August 8, 1996 is a date that most Dallas Cowboys fans will not remember. Yet, it’s a significant moment in my life and for others.
If you live around the DFW area, watching the Cowboys play might not be as exciting as the first time you watched them play. Repeatedly doing things or making them common in your life often dulls the sensation to a point where it could become a chore.
This could explain why home games aren’t as loud as they should be. I have talked to Cowboy fans who often and unassumingly take for granted the ability to go watch the Cowboys whenever they are in season. For some of us, it often takes a well-organized and preplanned logistical effort to see America’s Team play.
Before I get to the anniversary, I want to discuss the Dallas Cowboys in Oxnard. I understand the fact that the weather out there is fantastic almost year-round and it makes for pleasant practices. I grew up with the Valley Ranch Cowboys who would practice in the grueling heat. At least, that is what the newspaper would say.
It was my understanding that players knew the unforgiving sun was building a callus over them so that they were tougher and better prepared than their opponents in inclement weather. I couldn’t argue the point as my childhood Cowboys won a lot of Super Bowls.
I have heard one of the reasons the Dallas Cowboys practice in Oxnard is because the team wants to grow their brand outside of Texas. The Dallas Cowboys continue to lead the way as they have been branded as the most valuable NFL and sports franchise in the world.
Trying to spread the brand by practicing outside of Texas so more fans can see them is great but you are starting to neglect the fans in Texas that aren’t necessarily within weekend driving distances. You are already the biggest and best attraction, why continue to reach?
August 8, 1996 is a memory to me because that is the only time in my childhood that I was able to watch the Dallas Cowboys play in person. No, my parents did not take me to the stadium rather the Dallas Cowboys came to me.
The Dallas Cowboys traveled to El Paso, Texas, and played the Houston Oilers in the Sun Bowl. I didn’t have great seats but the first memory that comes to mind when thinking about that moment was watching Dallas Cowboys defensive end Charles Haley spitting his seeds as he looked up in awe at how many people came out to witness a scrimmage.
Not a bad trip as the announced crowd of 51,118 El Pasoans watched the reigning World Champions prepare to defend their title. The drought continues to this day.
Haley chuckled as the crowd did the wave to show their appreciation. Little did we know, that would be the last season he would wear a Dallas Cowboys uniform. Wideout Billy Davis and defensive end Tony Tolbert were fan favorites as they both have ties to the El Paso community.
I still remember the feeling of not wanting to leave and I remember telling my mom that I wanted to be the last person out of the stadium as I couldn’t get enough. As nice as Oxnard has been, I think it might be time for the Dallas Cowboys to give back to Cowboys fans living in Texas by spreading the love and at least have some sort of appearance in random Texas towns.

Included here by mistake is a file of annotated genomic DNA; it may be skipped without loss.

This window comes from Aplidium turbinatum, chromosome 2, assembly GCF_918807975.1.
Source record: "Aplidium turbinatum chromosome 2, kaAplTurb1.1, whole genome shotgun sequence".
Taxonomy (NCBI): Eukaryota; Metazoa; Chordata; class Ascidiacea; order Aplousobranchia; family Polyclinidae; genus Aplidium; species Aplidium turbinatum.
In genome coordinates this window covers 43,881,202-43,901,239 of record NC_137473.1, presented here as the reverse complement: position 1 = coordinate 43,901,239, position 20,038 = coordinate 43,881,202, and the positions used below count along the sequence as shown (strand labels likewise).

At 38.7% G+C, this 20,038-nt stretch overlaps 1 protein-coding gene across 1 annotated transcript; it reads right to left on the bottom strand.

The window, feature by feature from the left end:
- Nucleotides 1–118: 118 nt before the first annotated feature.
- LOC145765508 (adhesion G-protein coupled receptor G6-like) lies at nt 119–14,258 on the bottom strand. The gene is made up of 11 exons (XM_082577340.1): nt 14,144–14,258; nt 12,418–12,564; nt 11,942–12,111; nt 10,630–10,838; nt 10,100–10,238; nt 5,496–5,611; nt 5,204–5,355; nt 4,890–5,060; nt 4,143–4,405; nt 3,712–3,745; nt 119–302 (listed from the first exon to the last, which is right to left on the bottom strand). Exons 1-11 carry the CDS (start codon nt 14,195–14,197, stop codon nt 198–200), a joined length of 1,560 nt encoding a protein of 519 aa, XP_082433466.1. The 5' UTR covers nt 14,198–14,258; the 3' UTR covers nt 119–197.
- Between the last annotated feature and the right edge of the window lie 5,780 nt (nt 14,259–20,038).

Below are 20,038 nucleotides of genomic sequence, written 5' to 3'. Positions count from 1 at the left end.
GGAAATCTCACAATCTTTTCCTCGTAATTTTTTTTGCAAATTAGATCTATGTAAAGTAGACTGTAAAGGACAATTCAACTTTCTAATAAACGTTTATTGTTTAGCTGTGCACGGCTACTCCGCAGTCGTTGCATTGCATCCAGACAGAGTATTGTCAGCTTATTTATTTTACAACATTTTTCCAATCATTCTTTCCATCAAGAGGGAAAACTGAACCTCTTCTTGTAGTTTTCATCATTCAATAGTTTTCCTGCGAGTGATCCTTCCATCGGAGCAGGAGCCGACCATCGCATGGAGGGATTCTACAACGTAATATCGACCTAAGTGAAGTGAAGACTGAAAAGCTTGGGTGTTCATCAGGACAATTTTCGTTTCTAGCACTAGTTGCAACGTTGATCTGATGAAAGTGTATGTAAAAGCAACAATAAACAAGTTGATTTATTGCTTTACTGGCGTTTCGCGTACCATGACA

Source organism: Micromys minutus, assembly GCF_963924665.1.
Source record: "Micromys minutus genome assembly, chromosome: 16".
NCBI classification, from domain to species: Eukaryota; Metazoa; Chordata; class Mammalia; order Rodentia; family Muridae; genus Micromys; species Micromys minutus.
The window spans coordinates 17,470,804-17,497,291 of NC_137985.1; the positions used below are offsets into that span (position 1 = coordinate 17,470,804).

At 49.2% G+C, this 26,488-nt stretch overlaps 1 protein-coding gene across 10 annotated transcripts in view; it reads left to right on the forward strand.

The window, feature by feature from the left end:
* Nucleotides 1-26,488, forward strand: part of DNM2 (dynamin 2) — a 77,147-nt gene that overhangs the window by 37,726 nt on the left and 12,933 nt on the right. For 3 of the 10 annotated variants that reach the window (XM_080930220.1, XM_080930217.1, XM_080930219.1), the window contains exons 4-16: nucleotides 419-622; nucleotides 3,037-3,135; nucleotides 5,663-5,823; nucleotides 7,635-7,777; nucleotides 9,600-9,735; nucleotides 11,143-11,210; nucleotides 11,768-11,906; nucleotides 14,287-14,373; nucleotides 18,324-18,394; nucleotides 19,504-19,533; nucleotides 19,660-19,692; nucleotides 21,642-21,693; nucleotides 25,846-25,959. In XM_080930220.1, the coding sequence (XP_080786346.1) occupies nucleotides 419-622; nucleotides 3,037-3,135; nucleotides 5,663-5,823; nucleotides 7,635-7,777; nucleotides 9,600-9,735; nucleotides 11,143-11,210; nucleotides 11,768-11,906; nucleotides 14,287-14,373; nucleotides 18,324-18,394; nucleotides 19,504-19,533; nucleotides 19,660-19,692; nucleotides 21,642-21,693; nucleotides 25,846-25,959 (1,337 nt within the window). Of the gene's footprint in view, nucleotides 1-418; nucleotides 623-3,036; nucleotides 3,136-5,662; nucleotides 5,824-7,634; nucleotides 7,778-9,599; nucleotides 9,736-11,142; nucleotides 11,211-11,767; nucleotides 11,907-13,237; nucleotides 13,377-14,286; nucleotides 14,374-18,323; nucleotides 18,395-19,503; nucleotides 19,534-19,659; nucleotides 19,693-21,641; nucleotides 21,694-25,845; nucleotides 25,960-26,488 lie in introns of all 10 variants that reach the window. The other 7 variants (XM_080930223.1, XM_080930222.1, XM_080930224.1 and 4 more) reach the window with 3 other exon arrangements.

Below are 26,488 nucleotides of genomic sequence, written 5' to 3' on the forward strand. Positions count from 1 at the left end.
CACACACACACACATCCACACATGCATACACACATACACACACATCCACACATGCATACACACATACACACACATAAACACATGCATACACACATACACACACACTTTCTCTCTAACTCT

Midland, Odessa, Lubbock, El Paso, Amarillo, Austin, San Antonio, and Brownsville are just a few of the many options that immediately come to mind. After all, its home base fans are the ones that have allowed the Dallas Cowboys to become the most valuable franchise in all of sports.
I keep that memory and still have my ticket stub and scrimmage program in my possession to this day. In the age of social media, how many Texas kids would be influenced by having the Dallas Cowboys hold training camps in their town. The effect it had on me as a kid has shaped who I am today.
If you do not believe me, listen to a Hall of Fame running back LaDainian Tomlinson tell his story about the importance of seeing your childhood idols and what kind of impact they can have. Tomlinson lived relatively close to the DFW area and it was still difficult for him to see his idols.
El Paso Texas is the sixth-largest city in Texas and even has more people than Arlington, home to AT&T Stadium. Collectively, the surrounding areas that make up DFW cannot be matched by my small city but if expanding the game outside of the country could make my border town attractive.
The city of Juarez, Mexico has a population of over 1.5 million people. That number climbs even higher when you count the surrounding areas much like the DFW area. If you count the surrounding areas, that is over three million people with heavy Hispanic backgrounds that can help grow the game internationally while staying in the comforts of Texas.
Believe me when I tell you El Pasoans feel the Juarez tourists in El Paso especially when there are major events going on in the city. The first time was a success and the Dallas Cowboys came back to El Paso and scrimmaged the Raiders (picture above) in 1998.
The Dallas Cowboys originally used California for the nice weather and larger media market to grow the brand but in this day and age, the Cowboys could practice in Death Valley and they would still generate more headlines than any other NFL team.
Having training camps in other states is fine. Just don’t forget about where your roots originally grew. Some Texans feel left out and it might be time for an encore. Happy 25th anniversary to El Paso and the Dallas Cowboys!